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Monday, September 28, 2020
MOROGORO, Feb 18 1996 (IPS) - Theresa Mkude and other small farmers are anxiously scanning the skies for signs of rain, badly needed to ensure a good mid-year harvest in east Tanzania.
“We have seen good years and some bad years. God willing, this year I will have enough rice to fill my house,” says Mkude, who has spent all her 47 years in the Wami river valley in Morogoro. “Last year’s crop was good and this year looks very promising. Wami will soon flood and spill over” to her paddy field.
But should the Wami overflow its banks, Mkude like millions of other smallholders in Tanzania, has no means of retaining any of its water. Nor does she have any technology to fall back on in case rains expected from March to May fail.
The rains have been known to stay away, especially in the past decade, mainly because of the destruction of Tanzania’s forests.
Until recently Tanzania lost on average 400,000 ha of its natural forests a year. But an influx of refugees from Burundi (since 1993) and Rwanda (from 1994) has accelerated the devastation of woodlands in the western regions of Kagera and Kigoma. Some streams have dried up in areas where the refugees have felled trees for shelter and firewood.
While other regions have fared less badly, the climatic changes linked in part to deforestation have adversely affected most of Tanzania’s small farmers, thus eroding food security in this east African country.
“The present situation of smallholders in Tanzania is becoming increasingly difficult”, notes Nicholas Bangu, Dean of the Faculty of Agriculture at Sokoine University of Agriculture in Morogoro. “For Tanzania’s smallholder farmers to take off economically, they require additional support to acquire irrigation technology in order to maximise crop yields by applying optimal amounts of water”.
“Without coping strategies to boost the economic performance of smallholder farmers and livestock keepers, national food security will remain an unattainable goal in this country,” he warns.
According to the academic, irrigation for farming should be given top priority because, “Tanzania has a lot of rivers and lakes which have not been tapped for the welfare of the nation.”
Though practiced in a few regions, crop irrigation is not yet part and parcel of traditional farming systems throughout the country. With simple techniques of water harvesting, animal traction and use of organic manure, smallholder families in Tanzania could be assured of food self-sufficiency even during years of poor rainfall.
In order to increase the certainty of raising crops in arid zones of the country, Bangu says: “It only requires people to work a little harder” to harvest rain, runoff, flood and subsurface water for irrigation. “Even in the worst of years,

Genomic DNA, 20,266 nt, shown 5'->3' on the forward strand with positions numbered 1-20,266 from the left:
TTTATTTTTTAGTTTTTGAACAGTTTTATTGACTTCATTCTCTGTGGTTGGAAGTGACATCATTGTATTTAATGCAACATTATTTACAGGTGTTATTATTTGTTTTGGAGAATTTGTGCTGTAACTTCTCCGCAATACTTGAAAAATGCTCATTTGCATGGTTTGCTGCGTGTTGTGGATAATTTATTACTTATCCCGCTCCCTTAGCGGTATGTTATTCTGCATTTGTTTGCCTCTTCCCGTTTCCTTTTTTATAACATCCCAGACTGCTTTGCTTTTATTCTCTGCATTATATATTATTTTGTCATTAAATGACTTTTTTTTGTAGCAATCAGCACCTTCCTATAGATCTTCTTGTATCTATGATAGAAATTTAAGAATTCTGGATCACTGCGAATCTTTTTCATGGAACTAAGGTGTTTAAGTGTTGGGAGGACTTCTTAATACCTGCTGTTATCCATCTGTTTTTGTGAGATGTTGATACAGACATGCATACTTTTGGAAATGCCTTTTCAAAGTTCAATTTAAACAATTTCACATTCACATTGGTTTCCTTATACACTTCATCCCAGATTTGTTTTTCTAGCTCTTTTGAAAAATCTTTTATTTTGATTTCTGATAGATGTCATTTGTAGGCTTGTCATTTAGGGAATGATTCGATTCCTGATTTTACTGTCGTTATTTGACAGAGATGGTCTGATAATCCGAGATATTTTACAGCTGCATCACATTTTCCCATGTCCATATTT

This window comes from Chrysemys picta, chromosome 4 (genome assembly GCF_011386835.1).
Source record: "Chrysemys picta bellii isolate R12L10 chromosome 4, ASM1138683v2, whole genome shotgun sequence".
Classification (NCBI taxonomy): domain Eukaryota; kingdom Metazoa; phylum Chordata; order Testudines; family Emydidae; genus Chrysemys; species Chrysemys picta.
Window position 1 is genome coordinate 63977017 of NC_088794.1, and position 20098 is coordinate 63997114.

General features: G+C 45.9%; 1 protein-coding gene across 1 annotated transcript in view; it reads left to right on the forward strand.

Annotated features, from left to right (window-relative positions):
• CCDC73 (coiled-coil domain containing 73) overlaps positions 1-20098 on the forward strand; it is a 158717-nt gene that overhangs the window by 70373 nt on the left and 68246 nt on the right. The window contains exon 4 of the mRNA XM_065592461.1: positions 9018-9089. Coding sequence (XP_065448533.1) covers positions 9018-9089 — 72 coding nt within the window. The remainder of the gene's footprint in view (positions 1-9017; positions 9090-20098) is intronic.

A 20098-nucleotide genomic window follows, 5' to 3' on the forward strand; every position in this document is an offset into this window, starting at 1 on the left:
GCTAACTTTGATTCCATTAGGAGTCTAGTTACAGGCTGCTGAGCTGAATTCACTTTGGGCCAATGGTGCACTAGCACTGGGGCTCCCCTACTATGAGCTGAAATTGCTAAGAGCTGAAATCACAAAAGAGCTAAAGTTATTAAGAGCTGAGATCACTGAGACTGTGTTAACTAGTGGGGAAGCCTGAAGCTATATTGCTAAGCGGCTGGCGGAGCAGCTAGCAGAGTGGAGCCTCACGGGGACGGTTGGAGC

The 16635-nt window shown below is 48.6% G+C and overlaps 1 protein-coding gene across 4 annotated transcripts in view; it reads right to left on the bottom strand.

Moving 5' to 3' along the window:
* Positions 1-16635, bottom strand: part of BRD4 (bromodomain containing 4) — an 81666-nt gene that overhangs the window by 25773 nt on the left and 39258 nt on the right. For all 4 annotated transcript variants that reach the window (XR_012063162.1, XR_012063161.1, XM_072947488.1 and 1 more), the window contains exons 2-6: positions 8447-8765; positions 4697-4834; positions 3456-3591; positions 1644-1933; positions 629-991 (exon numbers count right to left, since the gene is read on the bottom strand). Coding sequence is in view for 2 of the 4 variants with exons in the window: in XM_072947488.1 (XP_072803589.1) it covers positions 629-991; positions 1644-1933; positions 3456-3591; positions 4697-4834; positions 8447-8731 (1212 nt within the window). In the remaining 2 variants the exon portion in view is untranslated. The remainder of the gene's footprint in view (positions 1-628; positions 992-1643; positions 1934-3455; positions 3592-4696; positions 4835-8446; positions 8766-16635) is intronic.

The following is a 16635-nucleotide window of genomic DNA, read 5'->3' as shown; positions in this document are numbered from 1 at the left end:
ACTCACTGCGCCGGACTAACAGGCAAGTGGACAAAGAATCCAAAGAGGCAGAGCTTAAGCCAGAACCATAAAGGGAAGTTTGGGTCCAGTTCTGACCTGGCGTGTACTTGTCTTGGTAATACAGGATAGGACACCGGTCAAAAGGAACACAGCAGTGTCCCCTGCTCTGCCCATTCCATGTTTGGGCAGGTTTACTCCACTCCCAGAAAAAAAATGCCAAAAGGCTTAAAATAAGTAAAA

areas prone to drought can be assured of a good crop by simple application of the techniques.”
“There is no part in this country where there is no rain at all,” he says. “It is a question of distribution. From our experience, we see the variation of rainfall in terms of weeks that determines the success of a crop. If that period could be supplemented with stored water, every household would have sufficient food.
“But, nobody in government has told farmers that these techniques for collecting water are available in the country’s institutions.”
A government proposal to drain water from Lake Victoria for irrigation in the arid central zone was mooted in the 1970s, before environmental lobbies surfaced in Tanzania. Water would have flowed through a system of canals across the sandy, cotton- growing and livestock-raising regions of Mwanza and Shinyanga to the central Tanzanian plains.
The initiative never got beyond the proposal stage, apparently because it needed a compromise with the countries that share the River Nile, particularly Egypt.
While that type of irrigation is capital intensive and thus beyond the reach of individual small farmers, experts suggest that there are cheaper alternatives, like building earth embankments to trap rain water and retain it on farms for short periods.
In arid southern Ethiopia and northern Kenya, micro-catchments, modelled on the lines of ‘negarim’ earth embankments developed for the Negev desert of Israel, now provide water for fodder trees and shrubs. Sokoine University of Agriculture has also been working on low-cost irrigation systems which could be applied in all farming areas of Tanzania, according to Bangu.
“You need to dig trenches with a bit of engineering and survey to estimate the water that can be retained for supplemental irrigation of food crops and vegetables,” he explained.
Farmers, however, also will need to be educated in the advantages of water harvesting.
A study by the Lesotho-based Environment and Land Management Sector Coordination Unit of the Southern Africa Development Community (SADC) has shown that water harvesting is more readily accepted by rural communities when its effects on production are made clear to them.
SADC comprises Angola, Botswana, Lesotho, Malawi, Mauritius, Mozambique, Namibia, South Africa, Swaziland, Tanzania, Zambia and Zimbabwe, nearly all of which have been affected by drought over the past decade. The Coordination Unit’s study stressed that no development strategy can be viable in the SADC region without a water development component.
It noted that in most of the sub-region’s arid and semi-arid zones, rainfall is usually enough to sustain one crop – millet, sorghum, maize, beans or fodder grass – every three years, but water harvesting could make that two crops every three years.
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